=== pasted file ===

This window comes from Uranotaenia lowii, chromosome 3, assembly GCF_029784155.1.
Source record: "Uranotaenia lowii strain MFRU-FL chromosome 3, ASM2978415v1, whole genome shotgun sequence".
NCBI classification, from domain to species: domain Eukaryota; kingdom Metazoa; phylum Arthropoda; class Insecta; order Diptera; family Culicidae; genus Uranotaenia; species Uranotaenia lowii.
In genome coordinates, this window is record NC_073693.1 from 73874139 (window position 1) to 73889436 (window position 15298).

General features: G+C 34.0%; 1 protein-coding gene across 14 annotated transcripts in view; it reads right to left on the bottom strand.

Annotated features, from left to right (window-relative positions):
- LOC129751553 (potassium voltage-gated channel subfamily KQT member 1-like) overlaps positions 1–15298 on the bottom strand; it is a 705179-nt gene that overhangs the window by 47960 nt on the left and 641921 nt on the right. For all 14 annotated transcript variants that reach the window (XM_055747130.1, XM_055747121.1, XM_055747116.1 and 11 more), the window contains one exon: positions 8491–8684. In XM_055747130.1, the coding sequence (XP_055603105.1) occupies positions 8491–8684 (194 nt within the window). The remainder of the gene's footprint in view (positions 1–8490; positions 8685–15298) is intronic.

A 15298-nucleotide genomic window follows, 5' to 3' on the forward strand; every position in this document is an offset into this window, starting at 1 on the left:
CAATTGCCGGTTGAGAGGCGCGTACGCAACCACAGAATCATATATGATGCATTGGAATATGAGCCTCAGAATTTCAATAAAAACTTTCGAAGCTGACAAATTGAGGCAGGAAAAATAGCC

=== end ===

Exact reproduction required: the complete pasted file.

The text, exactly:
This window comes from Uranotaenia lowii, chromosome 3, assembly GCF_029784155.1.
Source record: "Uranotaenia lowii strain MFRU-FL chromosome 3, ASM2978415v1, whole genome shotgun sequence".
NCBI classification, from domain to species: domain Eukaryota; kingdom Metazoa; phylum Arthropoda; class Insecta; order Diptera; family Culicidae; genus Uranotaenia; species Uranotaenia lowii.
In genome coordinates, this window is record NC_073693.1 from 73874139 (window position 1) to 73889436 (window position 15298).

General features: G+C 34.0%; 1 protein-coding gene across 14 annotated transcripts in view; it reads right to left on the bottom strand.

Annotated features, from left to right (window-relative positions):
- LOC129751553 (potassium voltage-gated channel subfamily KQT member 1-like) overlaps positions 1–15298 on the bottom strand; it is a 705179-nt gene that overhangs the window by 47960 nt on the left and 641921 nt on the right. For all 14 annotated transcript variants that reach the window (XM_055747130.1, XM_055747121.1, XM_055747116.1 and 11 more), the window contains one exon: positions 8491–8684. In XM_055747130.1, the coding sequence (XP_055603105.1) occupies positions 8491–8684 (194 nt within the window). The remainder of the gene's footprint in view (positions 1–8490; positions 8685–15298) is intronic.

A 15298-nucleotide genomic window follows, 5' to 3' on the forward strand; every position in this document is an offset into this window, starting at 1 on the left:
CAATTGCCGGTTGAGAGGCGCGTACGCAACCACAGAATCATATATGATGCATTGGAATATGAGCCTCAGAATTTCAATAAAAACTTTCGAAGCTGACAAATTGAGGCAGGAAAAATAGCC